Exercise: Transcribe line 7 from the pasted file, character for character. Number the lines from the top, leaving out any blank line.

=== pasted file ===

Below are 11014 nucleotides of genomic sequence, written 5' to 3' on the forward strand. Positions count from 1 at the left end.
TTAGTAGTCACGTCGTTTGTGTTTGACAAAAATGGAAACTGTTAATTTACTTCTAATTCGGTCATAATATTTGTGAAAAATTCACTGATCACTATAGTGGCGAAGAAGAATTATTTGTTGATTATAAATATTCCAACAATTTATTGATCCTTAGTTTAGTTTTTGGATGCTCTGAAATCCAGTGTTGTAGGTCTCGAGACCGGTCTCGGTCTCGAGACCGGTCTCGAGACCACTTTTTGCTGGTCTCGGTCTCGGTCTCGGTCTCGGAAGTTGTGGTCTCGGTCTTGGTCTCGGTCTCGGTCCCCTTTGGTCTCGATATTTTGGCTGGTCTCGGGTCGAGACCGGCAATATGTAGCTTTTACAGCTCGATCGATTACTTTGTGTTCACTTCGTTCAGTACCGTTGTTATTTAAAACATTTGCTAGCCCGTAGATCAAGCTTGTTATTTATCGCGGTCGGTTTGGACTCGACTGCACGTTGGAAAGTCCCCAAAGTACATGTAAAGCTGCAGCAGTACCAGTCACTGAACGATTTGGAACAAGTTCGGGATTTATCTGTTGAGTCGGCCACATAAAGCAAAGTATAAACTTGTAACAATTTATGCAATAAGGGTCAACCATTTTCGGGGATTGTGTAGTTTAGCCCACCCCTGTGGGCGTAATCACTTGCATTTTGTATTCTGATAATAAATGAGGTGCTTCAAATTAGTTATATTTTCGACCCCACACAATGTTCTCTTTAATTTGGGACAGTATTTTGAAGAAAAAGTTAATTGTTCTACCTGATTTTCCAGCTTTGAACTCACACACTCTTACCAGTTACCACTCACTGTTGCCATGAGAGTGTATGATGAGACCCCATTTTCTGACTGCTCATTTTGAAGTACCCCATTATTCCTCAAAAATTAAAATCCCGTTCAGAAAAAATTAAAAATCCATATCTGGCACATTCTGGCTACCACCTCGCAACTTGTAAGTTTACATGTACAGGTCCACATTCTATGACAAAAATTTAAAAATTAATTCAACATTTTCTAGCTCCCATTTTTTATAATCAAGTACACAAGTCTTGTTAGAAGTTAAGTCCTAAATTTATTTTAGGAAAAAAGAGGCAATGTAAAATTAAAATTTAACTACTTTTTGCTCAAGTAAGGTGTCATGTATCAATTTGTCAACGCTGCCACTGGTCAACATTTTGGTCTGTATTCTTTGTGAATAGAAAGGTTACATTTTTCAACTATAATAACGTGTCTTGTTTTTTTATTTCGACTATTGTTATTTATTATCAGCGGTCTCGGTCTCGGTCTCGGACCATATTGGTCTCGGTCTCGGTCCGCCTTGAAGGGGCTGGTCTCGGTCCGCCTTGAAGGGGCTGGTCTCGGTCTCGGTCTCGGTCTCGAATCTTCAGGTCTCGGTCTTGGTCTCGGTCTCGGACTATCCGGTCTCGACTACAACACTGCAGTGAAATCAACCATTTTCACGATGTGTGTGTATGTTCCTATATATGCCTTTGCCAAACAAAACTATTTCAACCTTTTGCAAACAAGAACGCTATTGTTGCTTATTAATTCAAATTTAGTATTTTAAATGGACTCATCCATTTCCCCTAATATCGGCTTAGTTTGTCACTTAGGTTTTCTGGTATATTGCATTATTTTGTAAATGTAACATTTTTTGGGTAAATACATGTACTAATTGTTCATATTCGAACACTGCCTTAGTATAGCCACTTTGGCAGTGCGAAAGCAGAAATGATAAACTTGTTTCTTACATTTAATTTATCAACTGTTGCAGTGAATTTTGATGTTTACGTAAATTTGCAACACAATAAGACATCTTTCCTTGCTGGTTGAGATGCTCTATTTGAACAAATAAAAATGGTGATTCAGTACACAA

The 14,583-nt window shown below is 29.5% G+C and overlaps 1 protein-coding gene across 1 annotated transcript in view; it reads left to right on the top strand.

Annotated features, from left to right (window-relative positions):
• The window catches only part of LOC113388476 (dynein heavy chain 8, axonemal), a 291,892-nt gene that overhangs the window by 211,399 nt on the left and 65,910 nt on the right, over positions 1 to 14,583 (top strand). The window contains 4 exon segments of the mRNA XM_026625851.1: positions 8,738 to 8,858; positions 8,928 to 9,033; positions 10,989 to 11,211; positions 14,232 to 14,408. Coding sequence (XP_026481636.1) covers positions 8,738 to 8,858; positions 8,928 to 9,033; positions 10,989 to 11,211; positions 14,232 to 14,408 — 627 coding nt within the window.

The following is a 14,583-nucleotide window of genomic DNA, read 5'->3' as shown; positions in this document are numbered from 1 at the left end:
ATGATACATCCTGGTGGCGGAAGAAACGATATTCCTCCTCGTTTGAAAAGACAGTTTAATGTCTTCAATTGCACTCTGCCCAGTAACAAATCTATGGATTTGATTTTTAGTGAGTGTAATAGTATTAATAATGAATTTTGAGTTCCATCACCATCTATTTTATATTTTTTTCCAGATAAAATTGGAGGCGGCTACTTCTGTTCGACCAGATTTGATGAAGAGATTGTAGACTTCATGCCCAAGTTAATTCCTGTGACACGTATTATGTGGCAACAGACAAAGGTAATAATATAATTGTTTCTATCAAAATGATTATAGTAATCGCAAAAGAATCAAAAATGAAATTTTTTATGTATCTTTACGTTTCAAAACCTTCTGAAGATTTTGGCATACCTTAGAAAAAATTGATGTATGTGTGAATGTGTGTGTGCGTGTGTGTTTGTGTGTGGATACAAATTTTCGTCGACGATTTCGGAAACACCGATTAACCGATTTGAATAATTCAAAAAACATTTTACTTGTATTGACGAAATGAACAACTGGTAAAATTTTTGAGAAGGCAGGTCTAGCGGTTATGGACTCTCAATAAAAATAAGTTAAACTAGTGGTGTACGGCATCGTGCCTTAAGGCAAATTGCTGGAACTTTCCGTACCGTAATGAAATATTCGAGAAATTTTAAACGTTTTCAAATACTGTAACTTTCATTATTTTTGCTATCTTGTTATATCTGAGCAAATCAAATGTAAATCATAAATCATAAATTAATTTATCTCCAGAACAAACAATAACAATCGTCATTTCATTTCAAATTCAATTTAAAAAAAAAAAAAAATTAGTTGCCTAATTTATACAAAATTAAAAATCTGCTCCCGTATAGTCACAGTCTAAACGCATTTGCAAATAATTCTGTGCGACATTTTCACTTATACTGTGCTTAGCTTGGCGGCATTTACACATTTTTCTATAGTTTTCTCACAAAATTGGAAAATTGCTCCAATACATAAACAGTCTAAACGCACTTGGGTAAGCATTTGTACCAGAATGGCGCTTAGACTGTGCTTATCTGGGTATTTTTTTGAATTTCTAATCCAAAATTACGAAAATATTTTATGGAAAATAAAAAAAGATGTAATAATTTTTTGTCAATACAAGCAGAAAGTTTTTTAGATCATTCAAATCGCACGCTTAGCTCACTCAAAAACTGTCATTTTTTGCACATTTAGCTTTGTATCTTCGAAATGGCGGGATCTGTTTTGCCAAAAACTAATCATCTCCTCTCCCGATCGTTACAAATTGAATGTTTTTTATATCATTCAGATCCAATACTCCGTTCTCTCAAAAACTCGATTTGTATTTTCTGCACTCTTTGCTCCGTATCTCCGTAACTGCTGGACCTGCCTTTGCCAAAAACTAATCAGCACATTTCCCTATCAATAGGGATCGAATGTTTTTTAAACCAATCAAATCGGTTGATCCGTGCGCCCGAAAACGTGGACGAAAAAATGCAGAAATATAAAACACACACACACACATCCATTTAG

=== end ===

ATGATACATCCTGGTGGCGGAAGAAACGATATTCCTCCTCGTTTGAAAAGACAGTTTAATGTCTTCAATTGCACTCTGCCCAGTAACAAATCTATGGATTTGATTTTTAGTGAGTGTAATAGTATTAATAATGAATTTTGAGTTCCATCACCATCTATTTTATATTTTTTTCCAGATAAAATTGGAGGCGGCTACTTCTGTTCGACCAGATTTGATGAAGAGATTGTAGACTTCATGCCCAAGTTAATTCCTGTGACACGTATTATGTGGCAACAGACAAAGGTAATAATATAATTGTTTCTATCAAAATGATTATAGTAATCGCAAAAGAATCAAAAATGAAATTTTTTATGTATCTTTACGTTTCAAAACCTTCTGAAGATTTTGGCATACCTTAGAAAAAATTGATGTATGTGTGAATGTGTGTGTGCGTGTGTGTTTGTGTGTGGATACAAATTTTCGTCGACGATTTCGGAAACACCGATTAACCGATTTGAATAATTCAAAAAACATTTTACTTGTATTGACGAAATGAACAACTGGTAAAATTTTTGAGAAGGCAGGTCTAGCGGTTATGGACTCTCAATAAAAATAAGTTAAACTAGTGGTGTACGGCATCGTGCCTTAAGGCAAATTGCTGGAACTTTCCGTACCGTAATGAAATATTCGAGAAATTTTAAACGTTTTCAAATACTGTAACTTTCATTATTTTTGCTATCTTGTTATATCTGAGCAAATCAAATGTAAATCATAAATCATAAATTAATTTATCTCCAGAACAAACAATAACAATCGTCATTTCATTTCAAATTCAATTTAAAAAAAAAAAAAAATTAGTTGCCTAATTTATACAAAATTAAAAATCTGCTCCCGTATAGTCACAGTCTAAACGCATTTGCAAATAATTCTGTGCGACATTTTCACTTATACTGTGCTTAGCTTGGCGGCATTTACACATTTTTCTATAGTTTTCTCACAAAATTGGAAAATTGCTCCAATACATAAACAGTCTAAACGCACTTGGGTAAGCATTTGTACCAGAATGGCGCTTAGACTGTGCTTATCTGGGTATTTTTTTGAATTTCTAATCCAAAATTACGAAAATATTTTATGGAAAATAAAAAAAGATGTAATAATTTTTTGTCAATACAAGCAGAAAGTTTTTTAGATCATTCAAATCGCACGCTTAGCTCACTCAAAAACTGTCATTTTTTGCACATTTAGCTTTGTATCTTCGAAATGGCGGGATCTGTTTTGCCAAAAACTAATCATCTCCTCTCCCGATCGTTACAAATTGAATGTTTTTTATATCATTCAGATCCAATACTCCGTTCTCTCAAAAACTCGATTTGTATTTTCTGCACTCTTTGCTCCGTATCTCCGTAACTGCTGGACCTGCCTTTGCCAAAAACTAATCAGCACATTTCCCTATCAATAGGGATCGAATGTTTTTTAAACCAATCAAATCGGTTGATCCGTGCGCCCGAAAACGTGGACGAAAAAATGCAGAAATATAAAACACACACACACACATCCATTTAG